I guess my main tip would be to apply the “Where’s the benefit?“ approach. At times, things can get very stressful, heated, you can feel out of control, angry, hard done by, cheated, the lot. Years ago, whenever I felt this, defensive and sometimes angry emails would simply fly from my outbox and actually make an already stressed situation even worse (we all know how it feel to be told to “calm down” or that we’re being too emotional, right?). By asking yourself “where’s the benefit to them and where’s the benefit to me?” to all messages you send out, you can completely take the stress out of a situation and focus on what really matters which is to move the situation on. I now even apply this approach to proposal writing, which has worked wonders and actually saved me a lot of time and worry.

Natasha Lipman, Work.Life Social Media Manager

#BeBoldForChange means a fair amount to me, not just as a woman, but as a disabled woman. For all the challenges that women face in attaining equality, disabled women are often invisible and face an even greater challenge. Today I celebrate the strong women and activists in my life who never let any hardship or limitation stop them from raising their voices to defend what they believe is right. I’ve been extremely fortunate to have strong women encourage, mentor, and support me towards achieving my goals, and I strongly believe in the importance of paying this forward . I’m still learning every day, and I’m so grateful for the amazing women, podcasts, and books which are helping me notice some of the ingrained habits that I’ve picked up over the years. No more “miss nice girl”, no more qualifying statements, no more apologising, just ass-kicking all day, every day (with plenty of naps thrown in!)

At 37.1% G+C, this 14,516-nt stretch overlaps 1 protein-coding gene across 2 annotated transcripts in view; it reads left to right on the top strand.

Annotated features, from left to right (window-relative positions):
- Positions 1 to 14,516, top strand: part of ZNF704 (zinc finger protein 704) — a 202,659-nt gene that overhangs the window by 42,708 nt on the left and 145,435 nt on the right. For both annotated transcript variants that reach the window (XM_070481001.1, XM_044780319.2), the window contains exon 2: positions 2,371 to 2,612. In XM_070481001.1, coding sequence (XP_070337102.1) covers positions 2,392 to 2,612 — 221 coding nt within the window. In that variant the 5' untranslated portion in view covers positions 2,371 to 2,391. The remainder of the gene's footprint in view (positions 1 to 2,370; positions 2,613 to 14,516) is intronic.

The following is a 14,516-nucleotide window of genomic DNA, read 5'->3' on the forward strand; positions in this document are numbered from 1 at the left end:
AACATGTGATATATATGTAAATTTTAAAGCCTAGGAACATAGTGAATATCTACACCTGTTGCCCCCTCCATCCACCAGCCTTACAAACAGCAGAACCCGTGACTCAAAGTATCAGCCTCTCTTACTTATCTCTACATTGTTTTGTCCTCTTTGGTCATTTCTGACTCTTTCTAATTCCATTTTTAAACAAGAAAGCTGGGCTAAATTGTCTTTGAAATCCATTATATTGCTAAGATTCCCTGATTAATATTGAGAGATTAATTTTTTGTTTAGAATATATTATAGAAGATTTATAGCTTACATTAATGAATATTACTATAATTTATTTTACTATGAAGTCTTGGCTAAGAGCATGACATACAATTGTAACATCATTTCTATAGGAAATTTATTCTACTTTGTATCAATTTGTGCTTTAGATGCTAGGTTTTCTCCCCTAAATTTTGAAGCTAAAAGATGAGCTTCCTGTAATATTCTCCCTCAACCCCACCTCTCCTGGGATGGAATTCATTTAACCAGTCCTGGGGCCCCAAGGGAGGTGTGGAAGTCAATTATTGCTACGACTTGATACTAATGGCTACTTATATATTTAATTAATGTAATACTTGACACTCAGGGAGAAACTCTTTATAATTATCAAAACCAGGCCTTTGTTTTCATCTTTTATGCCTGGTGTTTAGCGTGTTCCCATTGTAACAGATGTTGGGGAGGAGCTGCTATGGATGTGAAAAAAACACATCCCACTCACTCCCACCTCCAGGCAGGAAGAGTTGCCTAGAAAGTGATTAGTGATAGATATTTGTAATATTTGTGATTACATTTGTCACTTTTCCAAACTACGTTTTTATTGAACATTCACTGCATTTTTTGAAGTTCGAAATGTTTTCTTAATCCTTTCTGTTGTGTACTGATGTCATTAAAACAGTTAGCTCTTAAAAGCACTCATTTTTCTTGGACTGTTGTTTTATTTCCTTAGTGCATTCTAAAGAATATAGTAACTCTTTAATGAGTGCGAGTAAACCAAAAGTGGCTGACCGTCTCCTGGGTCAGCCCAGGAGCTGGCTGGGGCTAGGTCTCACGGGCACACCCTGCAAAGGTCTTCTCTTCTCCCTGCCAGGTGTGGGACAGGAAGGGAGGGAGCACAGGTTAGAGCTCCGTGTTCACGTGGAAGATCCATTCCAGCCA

Clemence Billoud, Work.Life Membership Manager, Camden

To me, International Women’s Day is about recognising the barriers so many women – even those with privilege – face in this day and age. Just last week, Janusz Korwin-Mikke, a Polish Member of European Parliament declared that “Of course women must earn less than men because they are weaker, they are smaller, they are less intelligent, and they must earn less. That is all.” I mean – come on! There’s so much to be angry about – domestic violence, the wage gap, the ridiculously low conviction rate for rape cases, the tampon tax, sexist advertising, talk about ‘being grabbed by the pussy’ (!), and just the fact that women can’t walk around freely in public without fearing or experiencing sexual, physical or verbal harassment. Every woman I know has been on the receiving end of this crap in some form (and that’s the polite version).

At the same time, I feel energised and inspired by the women in my life – my colleagues, friends, family and the women I perform comedy & do music with. I love being able to share experiences with them & encourage each other. International Women’s Day is also about celebrating each other’s strength and talent, which is sorely needed when we spend so much time being apologetic or beating ourselves up about who we are and what we do.

In spite of everything I think people are increasingly seeing the inequality and injustices at all levels of society and to me, it’s such an exciting time to be a part of that movement and the progress being made.

Leanne Creasey, Work.Life Membership Manager, Bermondsey